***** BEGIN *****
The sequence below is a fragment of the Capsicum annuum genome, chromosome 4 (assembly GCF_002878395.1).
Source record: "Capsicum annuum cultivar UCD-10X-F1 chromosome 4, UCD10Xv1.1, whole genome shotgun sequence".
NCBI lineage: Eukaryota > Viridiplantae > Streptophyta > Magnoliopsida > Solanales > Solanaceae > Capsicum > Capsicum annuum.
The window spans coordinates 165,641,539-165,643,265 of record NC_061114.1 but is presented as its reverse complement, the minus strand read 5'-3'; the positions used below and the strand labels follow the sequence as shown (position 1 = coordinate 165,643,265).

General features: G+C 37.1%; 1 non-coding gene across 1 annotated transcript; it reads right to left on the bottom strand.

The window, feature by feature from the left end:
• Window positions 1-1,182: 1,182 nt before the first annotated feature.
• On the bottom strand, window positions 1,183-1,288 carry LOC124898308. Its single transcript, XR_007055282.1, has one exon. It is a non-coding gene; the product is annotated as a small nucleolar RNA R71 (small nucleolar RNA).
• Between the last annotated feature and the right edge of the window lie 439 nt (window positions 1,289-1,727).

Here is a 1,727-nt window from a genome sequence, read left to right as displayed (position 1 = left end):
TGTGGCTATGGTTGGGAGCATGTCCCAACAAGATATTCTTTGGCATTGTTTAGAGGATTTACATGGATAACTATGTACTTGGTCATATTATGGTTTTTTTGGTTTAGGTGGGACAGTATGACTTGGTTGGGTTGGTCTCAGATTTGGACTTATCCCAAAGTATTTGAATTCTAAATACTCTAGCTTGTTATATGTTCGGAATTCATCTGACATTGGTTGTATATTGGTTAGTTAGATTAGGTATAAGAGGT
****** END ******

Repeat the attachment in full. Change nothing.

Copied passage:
The sequence below is a fragment of the Capsicum annuum genome, chromosome 4 (assembly GCF_002878395.1).
Source record: "Capsicum annuum cultivar UCD-10X-F1 chromosome 4, UCD10Xv1.1, whole genome shotgun sequence".
NCBI lineage: Eukaryota > Viridiplantae > Streptophyta > Magnoliopsida > Solanales > Solanaceae > Capsicum > Capsicum annuum.
The window spans coordinates 165,641,539-165,643,265 of record NC_061114.1 but is presented as its reverse complement, the minus strand read 5'-3'; the positions used below and the strand labels follow the sequence as shown (position 1 = coordinate 165,643,265).

General features: G+C 37.1%; 1 non-coding gene across 1 annotated transcript; it reads right to left on the bottom strand.

The window, feature by feature from the left end:
• Window positions 1-1,182: 1,182 nt before the first annotated feature.
• On the bottom strand, window positions 1,183-1,288 carry LOC124898308. Its single transcript, XR_007055282.1, has one exon. It is a non-coding gene; the product is annotated as a small nucleolar RNA R71 (small nucleolar RNA).
• Between the last annotated feature and the right edge of the window lie 439 nt (window positions 1,289-1,727).

Here is a 1,727-nt window from a genome sequence, read left to right as displayed (position 1 = left end):
TGTGGCTATGGTTGGGAGCATGTCCCAACAAGATATTCTTTGGCATTGTTTAGAGGATTTACATGGATAACTATGTACTTGGTCATATTATGGTTTTTTTGGTTTAGGTGGGACAGTATGACTTGGTTGGGTTGGTCTCAGATTTGGACTTATCCCAAAGTATTTGAATTCTAAATACTCTAGCTTGTTATATGTTCGGAATTCATCTGACATTGGTTGTATATTGGTTAGTTAGATTAGGTATAAGAGGT